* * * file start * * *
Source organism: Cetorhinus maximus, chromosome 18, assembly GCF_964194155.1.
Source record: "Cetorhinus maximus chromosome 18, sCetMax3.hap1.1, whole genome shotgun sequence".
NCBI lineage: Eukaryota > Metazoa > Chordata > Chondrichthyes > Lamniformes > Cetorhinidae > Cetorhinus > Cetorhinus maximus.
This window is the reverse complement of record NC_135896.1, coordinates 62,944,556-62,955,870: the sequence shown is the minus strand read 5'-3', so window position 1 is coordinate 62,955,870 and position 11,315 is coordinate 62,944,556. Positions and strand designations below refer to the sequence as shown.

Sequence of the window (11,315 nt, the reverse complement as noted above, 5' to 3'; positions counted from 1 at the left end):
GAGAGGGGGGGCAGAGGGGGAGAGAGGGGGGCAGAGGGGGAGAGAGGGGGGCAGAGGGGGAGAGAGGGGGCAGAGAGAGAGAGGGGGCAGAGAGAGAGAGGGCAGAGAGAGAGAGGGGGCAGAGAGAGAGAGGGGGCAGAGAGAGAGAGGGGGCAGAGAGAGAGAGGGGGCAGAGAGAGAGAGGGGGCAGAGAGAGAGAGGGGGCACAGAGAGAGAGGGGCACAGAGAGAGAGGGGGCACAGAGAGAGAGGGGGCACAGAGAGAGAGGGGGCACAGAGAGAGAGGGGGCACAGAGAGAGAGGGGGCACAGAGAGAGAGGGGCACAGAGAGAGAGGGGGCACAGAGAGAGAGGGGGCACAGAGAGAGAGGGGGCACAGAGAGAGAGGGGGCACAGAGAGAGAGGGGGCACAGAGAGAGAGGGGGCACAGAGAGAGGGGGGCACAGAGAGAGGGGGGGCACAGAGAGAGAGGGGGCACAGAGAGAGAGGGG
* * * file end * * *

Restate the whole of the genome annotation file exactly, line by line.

Source organism: Cetorhinus maximus, chromosome 18, assembly GCF_964194155.1.
Source record: "Cetorhinus maximus chromosome 18, sCetMax3.hap1.1, whole genome shotgun sequence".
NCBI lineage: Eukaryota > Metazoa > Chordata > Chondrichthyes > Lamniformes > Cetorhinidae > Cetorhinus > Cetorhinus maximus.
This window is the reverse complement of record NC_135896.1, coordinates 62,944,556-62,955,870: the sequence shown is the minus strand read 5'-3', so window position 1 is coordinate 62,955,870 and position 11,315 is coordinate 62,944,556. Positions and strand designations below refer to the sequence as shown.

Sequence of the window (11,315 nt, the reverse complement as noted above, 5' to 3'; positions counted from 1 at the left end):
GAGAGGGGGGGCAGAGGGGGAGAGAGGGGGGCAGAGGGGGAGAGAGGGGGGCAGAGGGGGAGAGAGGGGGCAGAGAGAGAGAGGGGGCAGAGAGAGAGAGGGCAGAGAGAGAGAGGGGGCAGAGAGAGAGAGGGGGCAGAGAGAGAGAGGGGGCAGAGAGAGAGAGGGGGCAGAGAGAGAGAGGGGGCAGAGAGAGAGAGGGGGCACAGAGAGAGAGGGGCACAGAGAGAGAGGGGGCACAGAGAGAGAGGGGGCACAGAGAGAGAGGGGGCACAGAGAGAGAGGGGGCACAGAGAGAGAGGGGGCACAGAGAGAGAGGGGCACAGAGAGAGAGGGGGCACAGAGAGAGAGGGGGCACAGAGAGAGAGGGGGCACAGAGAGAGAGGGGGCACAGAGAGAGAGGGGGCACAGAGAGAGAGGGGGCACAGAGAGAGGGGGGCACAGAGAGAGGGGGGGCACAGAGAGAGAGGGGGCACAGAGAGAGAGGGG